• 1074 Words
    • 5 Pages
    Improved Essays
  • Improved Essays

    They believed that women were, “…little more than a servant to her husband and children.” as Charlotte Perkins Gilman put it in the book Voices of Freedom edited by Eric Foner. There was the belief that women couldn’t make the correct decision on votes and that they were not capable of handling. Some people were even under the assumption that most women did not actually care about getting the right to vote. Not only was the topic of women’s suffrage a debate but so was the right for women to hold industrial jobs. Before World War I women worked at home and as the men disappeared and the demand for workers increased jobs opened up for women.…

    • 1093 Words
    • 5 Pages
    Improved Essays
  • Superior Essays

    According to Winslow’s, “Feminist Movements,” the French revolution was unleashed the power of women in the streets, political clubs, and political assemblies although they still had to deal with the anti-feminists whom were still against women’s rights. The anti-feminist still believed that women belonged in the household and still had no right to speak up in terms of politics. In the 19th century a “Declaration of Rights and Sentiments” was drafted by Elizabeth Stanton in 1848. This began as a paraphrase of the declaration of independence and further began to call for further rights and privileges given to women. The declaration basically called for women to receive the same rights as all males in the U.S, which included the right to vote.…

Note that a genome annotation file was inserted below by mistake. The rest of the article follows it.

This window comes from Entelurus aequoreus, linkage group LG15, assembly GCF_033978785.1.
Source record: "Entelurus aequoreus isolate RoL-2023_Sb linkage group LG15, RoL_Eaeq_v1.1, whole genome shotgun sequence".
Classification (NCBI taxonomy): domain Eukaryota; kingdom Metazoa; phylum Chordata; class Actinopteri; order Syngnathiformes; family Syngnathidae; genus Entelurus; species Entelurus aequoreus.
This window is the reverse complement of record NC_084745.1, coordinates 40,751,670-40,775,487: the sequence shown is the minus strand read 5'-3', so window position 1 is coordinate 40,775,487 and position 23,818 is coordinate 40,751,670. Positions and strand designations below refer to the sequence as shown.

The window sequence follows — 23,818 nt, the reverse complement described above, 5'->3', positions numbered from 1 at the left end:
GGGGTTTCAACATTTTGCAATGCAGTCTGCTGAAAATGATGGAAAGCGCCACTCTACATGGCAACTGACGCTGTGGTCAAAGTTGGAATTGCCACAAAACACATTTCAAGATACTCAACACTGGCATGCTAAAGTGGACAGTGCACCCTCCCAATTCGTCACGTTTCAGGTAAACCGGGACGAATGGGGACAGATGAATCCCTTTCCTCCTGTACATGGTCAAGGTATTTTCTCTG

• 1159 Words
    • 5 Pages
    Superior Essays
  • Superior Essays

    20th Century Women

    • 1630 Words
    • 7 Pages

    Life has never been easy for women, but during the 20th Century, it was especially hard. The 20th Century was a time of change for women. Women were slowly gaining rights and discovering their own place in society. They were no longer sitting at home waiting for orders, but protesting and becoming activists for their own rights. Many of them had mixed emotions about their status in society while others knew exactly where they belonged.…

    • 1630 Words
    • 7 Pages
    Superior Essays
  • Improved Essays

    One of the only other things they learned was about how to be a good wife and take care of the house and kids. Social classes in the Elizabethan Era were very strict. Women were…

    • 1076 Words
    • 5 Pages
    Improved Essays
  • Great Essays

    In order to accomplish that they needed the right to vote so that society would see women as equals as well as allowing women to choose who would represent their needs in both the state and federal government. One of the most memorable women of the movement was Susan B. Anthony. However, Anthony wasn’t always the face of women’s suffrage. During the beginning of the feminist movement, Elizabeth Cady Stanton was the spokeswoman for women’s right to vote while Anthony was just another avid…

    • 2267 Words
    • 10 Pages
    Great Essays